Raise Additional Funds
Most housing communities do not need a lot of funding to implement ongoing intergenerational programs. Whether you try to obtain some additional funding for your programming efforts will depend on your program’s size, staffing capacity, and needed supplies.
The idea of bringing generations together in mutually beneficial activities is very appealing to many funders and individual donors. However, fundraising takes a significant investment of time and energy. Be clear about how much money you and/or your partner need, what the funding would cover, and the best source of funding.
Funding could come from different sources, including:
- Individual donations: Consider reaching out to the families of residents or the parents of young people involved in your program to solicit small donations or supplies like food or art supplies. Make sure donors know how you will use their money and recognize their contributions.
- Corporate donations: Corporations tend to donate to local projects that are aligned with their priorities or products. Some corporations only accept funding requests brought to them by employees, so ask people affiliated with your program if they work for a corporation with a charitable giving program, or if they know anyone who does. Other corporations donate materials they manufacture, such as computers, software, toys, and books.
FUNDRAISING IN PRACTICE
Housing providers have received funding through these mechanisms:
- Contributions made in memory of a deceased resident or contributions made to resident memorial funds.
- Resident-initiated fundraisers.
- United Way.
- Rotary clubs or other county-specific organizations.
- School-based funds that are dedicated to supporting social service activities. This funding typically pays for transportation for youth, snacks, and program supplies.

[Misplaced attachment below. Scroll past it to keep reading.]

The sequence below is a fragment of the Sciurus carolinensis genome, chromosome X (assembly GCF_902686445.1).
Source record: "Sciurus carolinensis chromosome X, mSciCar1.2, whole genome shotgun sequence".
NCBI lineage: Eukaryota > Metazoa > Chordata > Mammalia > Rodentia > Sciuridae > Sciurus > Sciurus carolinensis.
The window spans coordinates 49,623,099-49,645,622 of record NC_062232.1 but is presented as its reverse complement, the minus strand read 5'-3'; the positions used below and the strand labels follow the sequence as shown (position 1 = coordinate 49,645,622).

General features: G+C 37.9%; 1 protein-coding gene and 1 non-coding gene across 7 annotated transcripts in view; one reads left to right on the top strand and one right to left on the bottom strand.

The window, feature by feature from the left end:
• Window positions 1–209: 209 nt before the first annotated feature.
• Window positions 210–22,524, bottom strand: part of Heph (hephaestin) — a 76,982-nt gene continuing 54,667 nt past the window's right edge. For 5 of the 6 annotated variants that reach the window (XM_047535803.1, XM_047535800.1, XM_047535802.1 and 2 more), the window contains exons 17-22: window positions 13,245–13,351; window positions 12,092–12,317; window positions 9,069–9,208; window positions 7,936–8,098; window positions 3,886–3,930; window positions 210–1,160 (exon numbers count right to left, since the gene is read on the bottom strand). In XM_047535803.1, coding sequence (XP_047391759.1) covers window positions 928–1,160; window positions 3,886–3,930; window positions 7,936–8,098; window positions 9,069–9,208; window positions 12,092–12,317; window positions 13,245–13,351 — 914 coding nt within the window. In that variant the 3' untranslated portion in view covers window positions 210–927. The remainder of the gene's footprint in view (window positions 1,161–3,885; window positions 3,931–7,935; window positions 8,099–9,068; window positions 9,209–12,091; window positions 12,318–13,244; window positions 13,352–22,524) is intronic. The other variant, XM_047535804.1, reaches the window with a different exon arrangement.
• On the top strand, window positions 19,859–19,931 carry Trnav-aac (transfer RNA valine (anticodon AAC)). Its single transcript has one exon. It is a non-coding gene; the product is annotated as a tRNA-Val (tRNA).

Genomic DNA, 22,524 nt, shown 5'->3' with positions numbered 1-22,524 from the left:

- Foundation grants: Grants typically come from foundations or government agencies. The grant-writing process can be cumbersome, particularly for people who have little experience with this task. Consider partnering with an organization that has a strong track record in fundraising. Many schools, nonprofits serving youth, or universities are well-suited to work with you on a grant that would benefit their constituents and yours.
- In-kind support: You might be able to increase your resources by attracting in-kind donations of gardening tools, art supplies, or refreshments from businesses or civic groups.
- Special events: You can raise some money for your program, and let the community know what you are doing, by organizing a talent show or selling arts and crafts, food products, or cookbooks that were made by youth and older adults. These activities can be time-intensive, so it is advisable to create a committee of residents, students, and family members to organize them.
We hope that you have found information in Connecting Generations in Senior Housing: An Implementation Toolkit helpful as you plan and implement high-quality intergenerational programs that benefit residents, children, and young people, some of whom may pursue careers in the aging field. Now that you have reviewed the toolkit in its entirety, we hope you will refer back to specific sections as needed. We also encourage you to explore the valuable tools and activities included in the appendices to this report. We hope these tools will help you enhance the quality of life for older adults and youth in your community.